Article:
Dr Lynette McLeod studies why people are reluctant to keep their cats at home – despite the countless benefits. She’ll be speaking in Auckland next week.
A Unitec master’s student has tracked 37 Auckland cats using GPS while recording their activities on video. The 180 hours of footage reveals cats getting into 326 risky situations, ranging from cat fights (11) to wandering on roads (a third of the cats did so). “To better protect cats and also the wildlife species that
We’ve written before about the studies, where researchers put GPS trackers on people’s cats, and then show them where their pet has travelled. Invariably, cat owners are amazed at how far their pets wander, often crossing busy streets in the process. The latest such research is from New Plymouth.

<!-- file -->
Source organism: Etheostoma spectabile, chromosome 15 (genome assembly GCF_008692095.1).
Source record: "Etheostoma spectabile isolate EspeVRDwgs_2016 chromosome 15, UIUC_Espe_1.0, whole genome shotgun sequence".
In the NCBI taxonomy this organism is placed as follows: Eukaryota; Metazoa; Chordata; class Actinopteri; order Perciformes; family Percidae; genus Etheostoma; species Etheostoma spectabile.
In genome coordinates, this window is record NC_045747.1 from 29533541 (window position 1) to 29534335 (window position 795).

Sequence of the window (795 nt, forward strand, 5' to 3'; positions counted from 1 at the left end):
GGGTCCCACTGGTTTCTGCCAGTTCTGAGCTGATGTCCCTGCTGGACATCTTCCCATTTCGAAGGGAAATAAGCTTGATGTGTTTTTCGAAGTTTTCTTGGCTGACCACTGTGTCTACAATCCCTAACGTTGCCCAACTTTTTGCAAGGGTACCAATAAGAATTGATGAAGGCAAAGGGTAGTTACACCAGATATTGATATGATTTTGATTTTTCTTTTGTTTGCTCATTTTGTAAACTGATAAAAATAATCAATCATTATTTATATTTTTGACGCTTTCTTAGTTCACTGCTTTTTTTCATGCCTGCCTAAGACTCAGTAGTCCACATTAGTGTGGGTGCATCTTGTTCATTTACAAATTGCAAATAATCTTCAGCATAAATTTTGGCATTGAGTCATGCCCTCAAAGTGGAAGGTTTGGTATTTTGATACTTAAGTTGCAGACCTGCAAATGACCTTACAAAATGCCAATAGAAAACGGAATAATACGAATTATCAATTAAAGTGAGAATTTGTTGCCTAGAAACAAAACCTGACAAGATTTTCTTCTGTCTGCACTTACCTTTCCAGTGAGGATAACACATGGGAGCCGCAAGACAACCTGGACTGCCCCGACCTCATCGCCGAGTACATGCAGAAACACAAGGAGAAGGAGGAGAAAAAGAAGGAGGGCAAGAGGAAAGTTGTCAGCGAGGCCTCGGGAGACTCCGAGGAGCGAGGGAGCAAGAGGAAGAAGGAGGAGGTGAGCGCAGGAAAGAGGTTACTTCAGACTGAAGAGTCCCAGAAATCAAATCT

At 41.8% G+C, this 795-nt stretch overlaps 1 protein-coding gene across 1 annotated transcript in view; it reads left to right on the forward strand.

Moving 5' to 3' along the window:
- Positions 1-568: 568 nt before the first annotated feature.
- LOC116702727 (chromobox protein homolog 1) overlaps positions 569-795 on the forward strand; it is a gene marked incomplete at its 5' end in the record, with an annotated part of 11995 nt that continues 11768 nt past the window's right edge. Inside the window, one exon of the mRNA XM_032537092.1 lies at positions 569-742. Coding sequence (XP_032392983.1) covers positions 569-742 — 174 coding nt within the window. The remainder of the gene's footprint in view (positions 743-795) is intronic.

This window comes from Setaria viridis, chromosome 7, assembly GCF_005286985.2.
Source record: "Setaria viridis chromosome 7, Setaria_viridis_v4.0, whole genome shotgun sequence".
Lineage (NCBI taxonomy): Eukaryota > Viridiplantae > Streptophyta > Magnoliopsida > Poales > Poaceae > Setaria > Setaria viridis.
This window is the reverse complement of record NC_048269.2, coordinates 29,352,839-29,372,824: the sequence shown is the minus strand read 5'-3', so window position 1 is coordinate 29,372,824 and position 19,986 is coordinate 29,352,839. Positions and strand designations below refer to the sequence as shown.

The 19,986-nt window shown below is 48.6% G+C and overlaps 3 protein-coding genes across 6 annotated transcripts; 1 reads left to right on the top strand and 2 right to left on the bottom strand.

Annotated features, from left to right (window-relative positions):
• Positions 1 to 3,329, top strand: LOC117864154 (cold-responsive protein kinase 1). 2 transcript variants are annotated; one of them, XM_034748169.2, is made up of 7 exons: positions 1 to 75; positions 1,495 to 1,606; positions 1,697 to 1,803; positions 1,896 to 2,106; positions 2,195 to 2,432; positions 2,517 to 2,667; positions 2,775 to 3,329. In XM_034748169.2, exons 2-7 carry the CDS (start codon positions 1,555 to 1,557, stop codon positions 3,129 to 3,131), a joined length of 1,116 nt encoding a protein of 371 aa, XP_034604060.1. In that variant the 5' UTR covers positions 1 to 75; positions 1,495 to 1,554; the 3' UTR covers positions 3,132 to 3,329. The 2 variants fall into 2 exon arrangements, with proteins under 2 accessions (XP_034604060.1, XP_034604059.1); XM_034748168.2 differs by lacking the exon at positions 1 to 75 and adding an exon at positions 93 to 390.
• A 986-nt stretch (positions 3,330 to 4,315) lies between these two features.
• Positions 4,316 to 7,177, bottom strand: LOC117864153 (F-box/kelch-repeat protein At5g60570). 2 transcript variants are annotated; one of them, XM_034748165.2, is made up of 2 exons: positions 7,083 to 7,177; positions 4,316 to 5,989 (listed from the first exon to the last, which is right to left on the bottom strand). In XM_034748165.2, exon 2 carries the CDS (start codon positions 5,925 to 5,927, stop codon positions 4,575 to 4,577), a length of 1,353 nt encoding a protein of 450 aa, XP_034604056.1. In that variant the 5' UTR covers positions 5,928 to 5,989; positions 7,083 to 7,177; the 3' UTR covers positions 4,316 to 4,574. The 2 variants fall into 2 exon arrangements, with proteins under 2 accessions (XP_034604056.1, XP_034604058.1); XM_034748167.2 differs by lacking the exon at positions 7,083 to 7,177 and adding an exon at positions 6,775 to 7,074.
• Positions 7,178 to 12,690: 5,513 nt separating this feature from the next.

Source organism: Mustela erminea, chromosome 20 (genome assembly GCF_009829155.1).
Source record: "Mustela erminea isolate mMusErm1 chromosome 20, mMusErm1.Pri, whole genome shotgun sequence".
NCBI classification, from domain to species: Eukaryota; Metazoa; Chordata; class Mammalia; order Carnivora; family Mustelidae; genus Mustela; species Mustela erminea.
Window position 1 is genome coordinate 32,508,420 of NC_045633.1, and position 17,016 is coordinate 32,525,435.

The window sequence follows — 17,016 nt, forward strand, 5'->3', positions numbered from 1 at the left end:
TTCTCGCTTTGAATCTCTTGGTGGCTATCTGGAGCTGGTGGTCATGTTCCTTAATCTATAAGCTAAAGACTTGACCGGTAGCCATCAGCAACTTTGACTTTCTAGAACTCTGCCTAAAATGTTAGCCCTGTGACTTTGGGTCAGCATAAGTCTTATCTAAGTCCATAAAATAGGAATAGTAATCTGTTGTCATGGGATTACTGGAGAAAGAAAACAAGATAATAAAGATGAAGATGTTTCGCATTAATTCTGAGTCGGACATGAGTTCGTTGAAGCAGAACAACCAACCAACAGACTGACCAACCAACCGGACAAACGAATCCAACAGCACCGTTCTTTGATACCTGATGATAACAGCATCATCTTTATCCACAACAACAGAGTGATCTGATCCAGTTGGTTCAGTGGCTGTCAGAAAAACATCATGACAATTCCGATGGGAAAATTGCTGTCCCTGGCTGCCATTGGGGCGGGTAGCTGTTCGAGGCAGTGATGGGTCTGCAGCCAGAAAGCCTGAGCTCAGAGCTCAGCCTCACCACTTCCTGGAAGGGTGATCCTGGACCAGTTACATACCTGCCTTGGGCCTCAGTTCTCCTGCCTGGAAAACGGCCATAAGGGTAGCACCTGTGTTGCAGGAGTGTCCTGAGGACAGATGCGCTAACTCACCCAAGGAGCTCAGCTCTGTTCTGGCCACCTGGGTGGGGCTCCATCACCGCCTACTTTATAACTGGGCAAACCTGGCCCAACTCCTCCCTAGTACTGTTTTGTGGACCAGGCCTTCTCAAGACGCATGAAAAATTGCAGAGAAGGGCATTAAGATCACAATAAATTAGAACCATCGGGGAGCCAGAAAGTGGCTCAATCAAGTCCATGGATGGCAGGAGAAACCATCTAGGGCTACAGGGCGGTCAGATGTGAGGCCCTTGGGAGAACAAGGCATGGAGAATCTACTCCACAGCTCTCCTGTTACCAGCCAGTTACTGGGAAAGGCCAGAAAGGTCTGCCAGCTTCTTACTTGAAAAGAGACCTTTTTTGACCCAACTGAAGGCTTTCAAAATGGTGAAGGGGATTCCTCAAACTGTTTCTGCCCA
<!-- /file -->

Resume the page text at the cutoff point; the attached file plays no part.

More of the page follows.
The secret and dangerous lives of wandering cats have been revealed by a cat tracking project in the Lithgow Local Government Area of the Australian state of New South Wales. The findings were published in June. The aim of the project was to educate cat owners and promote awareness of the surprisingly large distances that
Most cat owners are surprised to learn how far their free-range cat will actually travel, and the dangers they will encounter along the way. Fortunately, we have some insight into both of these questions, thanks to research conducted in 2014 by Mya Gaby of Victoria University of Wellington. Her full report (see link below) is
Yolanda van Heezik, a senior lecturer in zoology at Otago University, says many New Zealanders don’t feel they need to do anything to control their pet cat.